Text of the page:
Saturday, March 04, 2006

Chin Rests, Quarter Rests, and Perfect Rest

The silence is interrupted, stillness invaded. Behind the closed door, a dialogue of sounds emerges in balanced contrast. The first is a replica of beauty—honest, sure, and confident. The second is beauty in the making—determined, confused, and hesitant. The two voices blend in the inseparable dance of master and apprentice. And for a moment there is only the teacher and the pupil and the music that passes between them.

The younger clutches a violin in her arms, the instrument slightly large for her. A look of determination is deeply etched in her young brow, and with each concentrated effort, the child raises the violin slightly higher. Despite sincere attempts, her fingers will not produce the sounds that her instructor has demonstrated.

Young eyes squint to see the music buried beneath the black notes of the page. A small hand grips the fingerboard tightly, the effort holding back the sound, preventing its release.

She stands at the threshold of quitting, the desire to give it up arguing the determination to make it happen.

And with experienced wisdom, her instructor observes the battle in her mind.

With quiet knowing, he plays a few measures, and her mind is transported by the music. His song captivates, and though his technique she cannot comprehend, she holds her breath as the music pours from his soul through the wood and strings. As ribbons of rosin rise above the strings, her eyes are transfixed; her attention is riveted to his hands.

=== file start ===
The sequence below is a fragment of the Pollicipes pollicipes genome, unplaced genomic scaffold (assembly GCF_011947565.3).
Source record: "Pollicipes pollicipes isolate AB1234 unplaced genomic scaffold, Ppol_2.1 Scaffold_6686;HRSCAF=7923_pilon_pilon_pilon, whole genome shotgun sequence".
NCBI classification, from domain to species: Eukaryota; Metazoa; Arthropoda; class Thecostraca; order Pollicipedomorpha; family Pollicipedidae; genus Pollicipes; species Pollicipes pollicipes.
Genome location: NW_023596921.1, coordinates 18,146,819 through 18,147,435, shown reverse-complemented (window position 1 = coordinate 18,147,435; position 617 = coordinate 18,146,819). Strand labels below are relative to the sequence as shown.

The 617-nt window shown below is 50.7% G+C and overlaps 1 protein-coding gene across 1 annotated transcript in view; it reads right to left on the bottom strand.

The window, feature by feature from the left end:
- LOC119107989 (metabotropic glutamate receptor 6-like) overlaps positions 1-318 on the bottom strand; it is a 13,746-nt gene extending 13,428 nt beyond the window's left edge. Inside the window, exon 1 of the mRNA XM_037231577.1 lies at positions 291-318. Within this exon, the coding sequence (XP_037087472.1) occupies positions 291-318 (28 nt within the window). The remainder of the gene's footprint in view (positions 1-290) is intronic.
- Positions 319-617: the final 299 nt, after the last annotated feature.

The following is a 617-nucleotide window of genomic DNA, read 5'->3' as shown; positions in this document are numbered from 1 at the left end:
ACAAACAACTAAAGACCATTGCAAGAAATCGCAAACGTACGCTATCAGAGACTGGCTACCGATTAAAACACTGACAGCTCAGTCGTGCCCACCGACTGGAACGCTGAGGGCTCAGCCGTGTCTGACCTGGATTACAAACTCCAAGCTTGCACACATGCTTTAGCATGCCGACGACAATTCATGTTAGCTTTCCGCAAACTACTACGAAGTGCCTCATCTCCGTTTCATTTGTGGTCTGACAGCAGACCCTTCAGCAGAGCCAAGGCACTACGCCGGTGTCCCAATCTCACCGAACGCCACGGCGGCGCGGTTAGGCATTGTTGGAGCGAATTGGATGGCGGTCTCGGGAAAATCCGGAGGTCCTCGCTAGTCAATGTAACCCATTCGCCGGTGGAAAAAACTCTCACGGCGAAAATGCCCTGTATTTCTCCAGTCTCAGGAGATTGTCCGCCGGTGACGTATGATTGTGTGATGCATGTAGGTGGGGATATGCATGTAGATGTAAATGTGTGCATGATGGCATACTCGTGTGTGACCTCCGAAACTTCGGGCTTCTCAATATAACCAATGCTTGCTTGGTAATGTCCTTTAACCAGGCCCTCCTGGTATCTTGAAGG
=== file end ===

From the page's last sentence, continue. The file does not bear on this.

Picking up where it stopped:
Graceful hands that have danced with music, caressing each note. Strong hands, molded in perfection, that have felt the very breath of angels’ songs. Aged hands, creased with time, marked with scars of past pain, hardened by labor.

The music stops, the final note still hanging suspended in the air.

The lesson continues. The instruction of his voice, which a moment ago was not understood, is replaced by the instruction of his hands.

With a patient touch, the master takes the child’s novice hand in his accomplished hand. With delicate precision, large fingers press small fingers against the strings.

“This is what it feels like child.
This is how your hand should feel.
This is what the position feels like.
This is what vibrato feels like.”

Tightened fingers relax in his grasp as she submits to the control of the master. It’s an active surrender.

How many times in determined frustration have my eyes gazed upon the black words—His Words, searching out the song that will fill my heart with understanding?

How many times have I gripped my Bible tightly, the tears flowing freely, or in anger not falling at all, not understanding how to pour out my soul in the music of the Christian life?

How many times, by concentrated effort, have I attempted to control my circumstances, my attitude, my future, my comprehension, not finding the balance between active resting and passivity?

And then the Master, the Virtuoso, the Divine Maestro, who knew every song before it had ever been sung, takes my novice hand in His accomplished hand, and presses my fingers against the strings, saying:

“This is what it feels like, child.
This is what is feels like to follow Me.
This is what it feels like to live the Christian life.
This is what it feels like to rest.”

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